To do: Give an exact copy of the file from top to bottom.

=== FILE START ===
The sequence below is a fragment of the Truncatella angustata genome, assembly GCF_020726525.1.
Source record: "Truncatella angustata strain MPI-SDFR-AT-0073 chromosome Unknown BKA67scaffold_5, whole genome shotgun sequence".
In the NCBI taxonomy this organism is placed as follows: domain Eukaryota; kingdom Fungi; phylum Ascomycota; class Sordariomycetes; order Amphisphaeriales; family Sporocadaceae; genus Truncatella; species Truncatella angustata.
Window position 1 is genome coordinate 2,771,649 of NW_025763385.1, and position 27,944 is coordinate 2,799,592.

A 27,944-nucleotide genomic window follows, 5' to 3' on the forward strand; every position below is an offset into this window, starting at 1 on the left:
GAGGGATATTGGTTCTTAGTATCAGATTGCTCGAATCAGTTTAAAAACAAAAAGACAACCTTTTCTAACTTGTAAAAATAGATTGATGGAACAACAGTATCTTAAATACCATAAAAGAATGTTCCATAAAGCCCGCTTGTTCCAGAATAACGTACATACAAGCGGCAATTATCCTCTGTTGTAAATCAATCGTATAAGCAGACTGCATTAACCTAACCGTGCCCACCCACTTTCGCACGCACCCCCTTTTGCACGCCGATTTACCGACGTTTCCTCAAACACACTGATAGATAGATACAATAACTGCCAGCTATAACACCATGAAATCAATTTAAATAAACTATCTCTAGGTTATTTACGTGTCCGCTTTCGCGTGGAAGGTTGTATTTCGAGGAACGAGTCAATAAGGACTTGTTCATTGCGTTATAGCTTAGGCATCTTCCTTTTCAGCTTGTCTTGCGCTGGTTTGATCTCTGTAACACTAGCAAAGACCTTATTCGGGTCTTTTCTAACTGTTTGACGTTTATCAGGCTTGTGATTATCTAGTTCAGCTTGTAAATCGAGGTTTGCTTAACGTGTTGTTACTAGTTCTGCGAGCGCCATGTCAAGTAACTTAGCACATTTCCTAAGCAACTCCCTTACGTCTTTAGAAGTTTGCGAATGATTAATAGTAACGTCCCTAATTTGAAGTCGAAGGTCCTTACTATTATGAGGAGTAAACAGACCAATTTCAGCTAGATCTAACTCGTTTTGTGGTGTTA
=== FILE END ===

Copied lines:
The sequence below is a fragment of the Truncatella angustata genome, assembly GCF_020726525.1.
Source record: "Truncatella angustata strain MPI-SDFR-AT-0073 chromosome Unknown BKA67scaffold_5, whole genome shotgun sequence".
In the NCBI taxonomy this organism is placed as follows: domain Eukaryota; kingdom Fungi; phylum Ascomycota; class Sordariomycetes; order Amphisphaeriales; family Sporocadaceae; genus Truncatella; species Truncatella angustata.
Window position 1 is genome coordinate 2,771,649 of NW_025763385.1, and position 27,944 is coordinate 2,799,592.

A 27,944-nucleotide genomic window follows, 5' to 3' on the forward strand; every position below is an offset into this window, starting at 1 on the left:
GAGGGATATTGGTTCTTAGTATCAGATTGCTCGAATCAGTTTAAAAACAAAAAGACAACCTTTTCTAACTTGTAAAAATAGATTGATGGAACAACAGTATCTTAAATACCATAAAAGAATGTTCCATAAAGCCCGCTTGTTCCAGAATAACGTACATACAAGCGGCAATTATCCTCTGTTGTAAATCAATCGTATAAGCAGACTGCATTAACCTAACCGTGCCCACCCACTTTCGCACGCACCCCCTTTTGCACGCCGATTTACCGACGTTTCCTCAAACACACTGATAGATAGATACAATAACTGCCAGCTATAACACCATGAAATCAATTTAAATAAACTATCTCTAGGTTATTTACGTGTCCGCTTTCGCGTGGAAGGTTGTATTTCGAGGAACGAGTCAATAAGGACTTGTTCATTGCGTTATAGCTTAGGCATCTTCCTTTTCAGCTTGTCTTGCGCTGGTTTGATCTCTGTAACACTAGCAAAGACCTTATTCGGGTCTTTTCTAACTGTTTGACGTTTATCAGGCTTGTGATTATCTAGTTCAGCTTGTAAATCGAGGTTTGCTTAACGTGTTGTTACTAGTTCTGCGAGCGCCATGTCAAGTAACTTAGCACATTTCCTAAGCAACTCCCTTACGTCTTTAGAAGTTTGCGAATGATTAATAGTAACGTCCCTAATTTGAAGTCGAAGGTCCTTACTATTATGAGGAGTAAACAGACCAATTTCAGCTAGATCTAACTCGTTTTGTGGTGTTA